Monday, September 25, 2006

In Tokyo

I'm in my second full day in Tokyo. So far it's been great, but is has also, as I feared, been quite isolating. I'm in that no man's land where the Japanese recognize that I'm not Japanese and don't talk to me, and the (very few) American tourists don't think that I can speak English. As a result, I've been spending my days having very abbreviated conversations with shopkeepers and hotel staff. Whenever I hear someone speaking English I have the urge to join in the conversation. I've been carrying my TimeOut Tokyo guide conspicuously in the hope that someone will strike up a conversation with me.

I went to the Tsukiji fish market this morning, which has got to be one of the weirdest experiences I've ever had. I didn't get there early enough to see the wholesale tuna auction (that starts around 5am), but I did get to see the retailers and restauranteurs come to buy. The fish market is huge and overwhelming. The aisles are narrow and I had to get out of the way of the minitrucks carrying fish and other sea creatures. I walked in fear that I would be splashed with fish guts. Aside from fish (dead and alive), there were shrimp, squid, wormy-looking things and a whole array or unrecognizable stuff. The whole place smelled of the sea and cigarettes. It was slightly nauseating. There were very few women and even fewer tourists. I was fascinated and mesmerized by the entire place.

I'm off to the Asakusa Kannon Temple now, which is the city's oldest temple. There are a bunch of other yummy sites in the area, including a shop that sells all that fake looking food.


Octopus Grigori said...

Awesome! Looking forward to seeing the photos of the fish market.

JEM said...

That's great, chanchow! Isn't it weird to be in Asia and be the one person that NOBODY will talk to because they all think you are the "other"? I saw the fish market on the travel channel the other day and was going to tell you but figured you already were overloaded with suggestions. But here's one in case you run out of things to do/eat -- "fugu" Fugu -- Known as blowfish, puffer fish, or globefish in English, fugu is one of the most exotic and adventurous foods in Japan -- if it's not prepared properly, it means almost certain death for the consumer! In the past decade or so, some 50 people in Japan have died from fugu poisoning, usually because they tried preparing it at home. The ovaries and intestines of the fugu are deadly and must be entirely removed without being punctured. So why eat fugu if it can kill you? Well, for one thing, it's delicious, and for another, fugu chefs are strictly licensed by the government and greatly skilled in preparing fugu dishes. You can order fugu raw (fugu-sashi), sliced paper-thin and dipped into soy sauce with bitter orange and chives; in a stew (fugu-chiri) cooked with vegetables at your table; or in a rice porridge (fugu-zosui). The season for fresh fugu is October or November through March, but some restaurants serve it throughout the year.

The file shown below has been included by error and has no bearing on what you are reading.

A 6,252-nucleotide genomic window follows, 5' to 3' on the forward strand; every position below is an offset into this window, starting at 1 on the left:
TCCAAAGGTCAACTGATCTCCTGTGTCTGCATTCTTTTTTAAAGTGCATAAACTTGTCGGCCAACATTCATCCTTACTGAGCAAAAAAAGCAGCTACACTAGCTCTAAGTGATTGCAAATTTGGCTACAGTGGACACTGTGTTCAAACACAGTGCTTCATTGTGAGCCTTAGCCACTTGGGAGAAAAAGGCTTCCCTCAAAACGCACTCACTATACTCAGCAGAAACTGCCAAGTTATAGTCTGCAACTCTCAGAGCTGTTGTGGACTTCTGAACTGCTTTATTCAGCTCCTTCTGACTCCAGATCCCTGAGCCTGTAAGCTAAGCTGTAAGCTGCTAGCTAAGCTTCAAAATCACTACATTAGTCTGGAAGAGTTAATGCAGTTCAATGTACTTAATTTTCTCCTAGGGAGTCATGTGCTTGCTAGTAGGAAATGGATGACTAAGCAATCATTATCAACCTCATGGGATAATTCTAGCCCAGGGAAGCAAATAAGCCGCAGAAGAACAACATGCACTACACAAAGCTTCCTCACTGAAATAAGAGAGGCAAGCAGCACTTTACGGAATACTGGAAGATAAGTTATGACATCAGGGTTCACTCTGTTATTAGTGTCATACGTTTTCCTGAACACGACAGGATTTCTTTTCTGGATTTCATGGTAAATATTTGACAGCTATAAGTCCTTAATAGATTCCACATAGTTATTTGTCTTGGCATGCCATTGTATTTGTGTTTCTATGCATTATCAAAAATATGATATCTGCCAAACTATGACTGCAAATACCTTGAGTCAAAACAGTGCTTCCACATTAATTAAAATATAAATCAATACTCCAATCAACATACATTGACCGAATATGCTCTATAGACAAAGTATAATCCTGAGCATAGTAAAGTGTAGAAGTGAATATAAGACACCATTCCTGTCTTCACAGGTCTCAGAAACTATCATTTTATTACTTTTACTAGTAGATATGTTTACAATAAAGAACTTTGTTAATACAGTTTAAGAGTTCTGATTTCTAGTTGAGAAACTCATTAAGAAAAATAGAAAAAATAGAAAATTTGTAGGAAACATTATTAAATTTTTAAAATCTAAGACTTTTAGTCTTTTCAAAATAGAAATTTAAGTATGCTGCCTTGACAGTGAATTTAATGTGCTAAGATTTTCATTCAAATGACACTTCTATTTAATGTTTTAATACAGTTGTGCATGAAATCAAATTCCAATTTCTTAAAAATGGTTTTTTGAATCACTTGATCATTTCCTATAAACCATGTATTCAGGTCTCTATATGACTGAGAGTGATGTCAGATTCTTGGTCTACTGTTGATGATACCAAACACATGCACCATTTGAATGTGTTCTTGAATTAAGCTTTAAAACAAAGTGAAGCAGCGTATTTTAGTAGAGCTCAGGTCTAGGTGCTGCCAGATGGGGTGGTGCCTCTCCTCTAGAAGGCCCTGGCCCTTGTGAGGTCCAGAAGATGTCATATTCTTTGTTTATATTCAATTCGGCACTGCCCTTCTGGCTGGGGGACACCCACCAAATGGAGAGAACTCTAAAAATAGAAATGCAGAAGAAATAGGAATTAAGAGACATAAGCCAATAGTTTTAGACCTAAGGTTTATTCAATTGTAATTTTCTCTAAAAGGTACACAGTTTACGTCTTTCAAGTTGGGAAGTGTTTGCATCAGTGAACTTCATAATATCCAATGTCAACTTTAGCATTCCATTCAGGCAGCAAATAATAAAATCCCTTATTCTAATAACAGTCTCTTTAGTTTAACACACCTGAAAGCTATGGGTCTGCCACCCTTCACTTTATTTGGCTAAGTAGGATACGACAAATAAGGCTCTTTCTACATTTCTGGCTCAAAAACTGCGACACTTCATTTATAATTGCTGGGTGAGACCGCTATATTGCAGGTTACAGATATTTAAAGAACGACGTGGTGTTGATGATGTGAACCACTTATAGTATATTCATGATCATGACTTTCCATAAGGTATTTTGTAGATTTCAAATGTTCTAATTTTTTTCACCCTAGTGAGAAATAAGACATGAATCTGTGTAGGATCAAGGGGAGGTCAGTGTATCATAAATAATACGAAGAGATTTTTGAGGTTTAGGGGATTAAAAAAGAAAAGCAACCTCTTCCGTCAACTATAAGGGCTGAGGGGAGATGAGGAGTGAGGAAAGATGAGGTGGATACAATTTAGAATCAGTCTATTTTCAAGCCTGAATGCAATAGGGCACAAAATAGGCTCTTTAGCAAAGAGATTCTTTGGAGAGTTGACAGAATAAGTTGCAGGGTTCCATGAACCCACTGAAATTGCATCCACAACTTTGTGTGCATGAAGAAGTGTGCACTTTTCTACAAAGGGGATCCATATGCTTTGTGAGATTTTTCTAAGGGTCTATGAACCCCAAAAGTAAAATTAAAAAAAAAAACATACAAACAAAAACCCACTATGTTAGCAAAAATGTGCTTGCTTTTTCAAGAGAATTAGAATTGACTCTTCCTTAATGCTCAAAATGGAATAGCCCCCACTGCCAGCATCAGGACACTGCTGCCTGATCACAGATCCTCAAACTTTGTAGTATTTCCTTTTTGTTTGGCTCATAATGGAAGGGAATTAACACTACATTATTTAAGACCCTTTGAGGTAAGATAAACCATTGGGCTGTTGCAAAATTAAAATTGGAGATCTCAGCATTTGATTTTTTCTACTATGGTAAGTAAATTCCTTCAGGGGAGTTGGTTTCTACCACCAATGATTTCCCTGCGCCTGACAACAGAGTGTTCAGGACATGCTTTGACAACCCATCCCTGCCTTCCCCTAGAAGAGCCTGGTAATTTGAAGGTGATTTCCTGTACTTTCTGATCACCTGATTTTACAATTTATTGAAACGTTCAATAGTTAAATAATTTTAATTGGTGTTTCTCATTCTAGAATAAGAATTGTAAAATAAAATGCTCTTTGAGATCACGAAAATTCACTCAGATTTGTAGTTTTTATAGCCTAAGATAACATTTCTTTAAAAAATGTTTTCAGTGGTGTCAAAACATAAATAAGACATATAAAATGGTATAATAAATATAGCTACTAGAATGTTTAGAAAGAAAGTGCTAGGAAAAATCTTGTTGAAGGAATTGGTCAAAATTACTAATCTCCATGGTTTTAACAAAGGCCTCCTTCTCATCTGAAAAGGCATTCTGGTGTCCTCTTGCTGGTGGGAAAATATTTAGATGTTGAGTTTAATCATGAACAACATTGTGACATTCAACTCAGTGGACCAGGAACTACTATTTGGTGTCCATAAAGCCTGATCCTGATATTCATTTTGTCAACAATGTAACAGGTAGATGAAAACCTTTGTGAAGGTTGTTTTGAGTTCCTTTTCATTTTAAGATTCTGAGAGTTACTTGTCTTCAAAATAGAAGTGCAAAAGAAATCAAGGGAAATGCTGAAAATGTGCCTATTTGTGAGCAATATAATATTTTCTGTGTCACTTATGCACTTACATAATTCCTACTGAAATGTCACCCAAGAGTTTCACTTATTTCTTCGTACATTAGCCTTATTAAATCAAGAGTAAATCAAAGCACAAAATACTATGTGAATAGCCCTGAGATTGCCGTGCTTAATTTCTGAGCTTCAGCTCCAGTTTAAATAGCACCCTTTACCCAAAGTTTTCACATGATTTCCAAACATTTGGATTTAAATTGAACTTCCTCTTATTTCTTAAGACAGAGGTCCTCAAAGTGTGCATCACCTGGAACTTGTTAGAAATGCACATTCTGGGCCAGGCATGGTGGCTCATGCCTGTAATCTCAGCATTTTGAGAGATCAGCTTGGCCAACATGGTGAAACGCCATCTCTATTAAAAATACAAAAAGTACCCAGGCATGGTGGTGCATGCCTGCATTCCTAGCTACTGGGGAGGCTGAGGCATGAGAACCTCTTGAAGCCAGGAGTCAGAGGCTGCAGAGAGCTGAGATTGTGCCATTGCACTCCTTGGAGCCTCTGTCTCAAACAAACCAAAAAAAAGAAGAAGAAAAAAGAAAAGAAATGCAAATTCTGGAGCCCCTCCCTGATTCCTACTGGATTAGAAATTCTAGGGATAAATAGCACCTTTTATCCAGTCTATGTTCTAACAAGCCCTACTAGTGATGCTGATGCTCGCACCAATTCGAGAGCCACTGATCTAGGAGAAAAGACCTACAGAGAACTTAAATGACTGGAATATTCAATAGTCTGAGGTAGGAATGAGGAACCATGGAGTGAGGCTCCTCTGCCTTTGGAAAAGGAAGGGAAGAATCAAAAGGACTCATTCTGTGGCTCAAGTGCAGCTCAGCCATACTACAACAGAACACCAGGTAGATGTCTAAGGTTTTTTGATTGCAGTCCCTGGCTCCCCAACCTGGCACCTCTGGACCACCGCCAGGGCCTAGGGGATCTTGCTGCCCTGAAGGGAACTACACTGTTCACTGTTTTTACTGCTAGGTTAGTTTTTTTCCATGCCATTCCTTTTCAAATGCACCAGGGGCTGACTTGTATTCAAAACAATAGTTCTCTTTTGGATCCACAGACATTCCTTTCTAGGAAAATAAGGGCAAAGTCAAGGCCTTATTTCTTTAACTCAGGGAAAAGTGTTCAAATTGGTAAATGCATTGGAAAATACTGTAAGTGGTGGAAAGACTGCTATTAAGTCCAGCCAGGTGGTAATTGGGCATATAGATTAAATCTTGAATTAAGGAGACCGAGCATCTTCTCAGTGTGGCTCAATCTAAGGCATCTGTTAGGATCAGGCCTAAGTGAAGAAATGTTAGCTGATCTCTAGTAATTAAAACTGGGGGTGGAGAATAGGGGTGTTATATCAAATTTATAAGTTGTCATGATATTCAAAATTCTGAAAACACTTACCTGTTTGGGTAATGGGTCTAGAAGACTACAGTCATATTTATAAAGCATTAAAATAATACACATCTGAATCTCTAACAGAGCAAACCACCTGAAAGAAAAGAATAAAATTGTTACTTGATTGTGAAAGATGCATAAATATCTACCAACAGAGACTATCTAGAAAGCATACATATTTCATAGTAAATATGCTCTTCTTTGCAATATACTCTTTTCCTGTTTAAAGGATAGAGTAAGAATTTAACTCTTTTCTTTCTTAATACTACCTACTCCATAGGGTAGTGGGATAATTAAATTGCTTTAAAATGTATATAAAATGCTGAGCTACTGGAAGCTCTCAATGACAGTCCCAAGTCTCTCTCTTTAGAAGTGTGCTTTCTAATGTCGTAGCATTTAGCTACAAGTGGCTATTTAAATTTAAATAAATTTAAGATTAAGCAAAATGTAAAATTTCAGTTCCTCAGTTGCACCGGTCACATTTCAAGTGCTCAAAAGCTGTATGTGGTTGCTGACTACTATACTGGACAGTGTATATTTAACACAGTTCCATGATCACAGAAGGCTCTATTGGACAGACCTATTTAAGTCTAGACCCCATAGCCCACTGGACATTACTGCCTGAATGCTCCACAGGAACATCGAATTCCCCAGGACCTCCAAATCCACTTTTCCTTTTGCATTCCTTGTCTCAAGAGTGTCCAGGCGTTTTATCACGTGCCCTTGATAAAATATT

I saw on TV this one restaurant in Tokyo that's suppose to prepare really good fugu and there are only a number of restaurants that are licensed to prepare it. So go to it, take pictures and let me live vicariously through you!

Anonymous said...

I've always wanted to see the Tsukiji fish market. Thanks for letting me live vicariously.


junebee said...

I saw on FoodTV where Tony Bourdain went to a fish market in Japan. It must have been that one.

My husband (Chinese) was in a restaurant last night. There were some stranded Japanese tourists, whose tour guide had left them there and was late picking them up. The waitress asked my husband to speak to them, so he went over and began speaking in Mandarin. The Japanese did not understand a word because the waitress failed to ask my husband if he could speak Japanese. The tourists probably wondered why this Chinese guy came up to them all of a sudden and began talking to them.

chanchow said...

JEM: Now that you mention it, I'm certain I saw fugu at the market!

NR and Junebee: I hope to catch a segment of the fish market on the food channels. I'd especially like to see footage of the tuna auction. Next time I'm in Tokyo, I'm going to set my alarm clock to get there bright and early.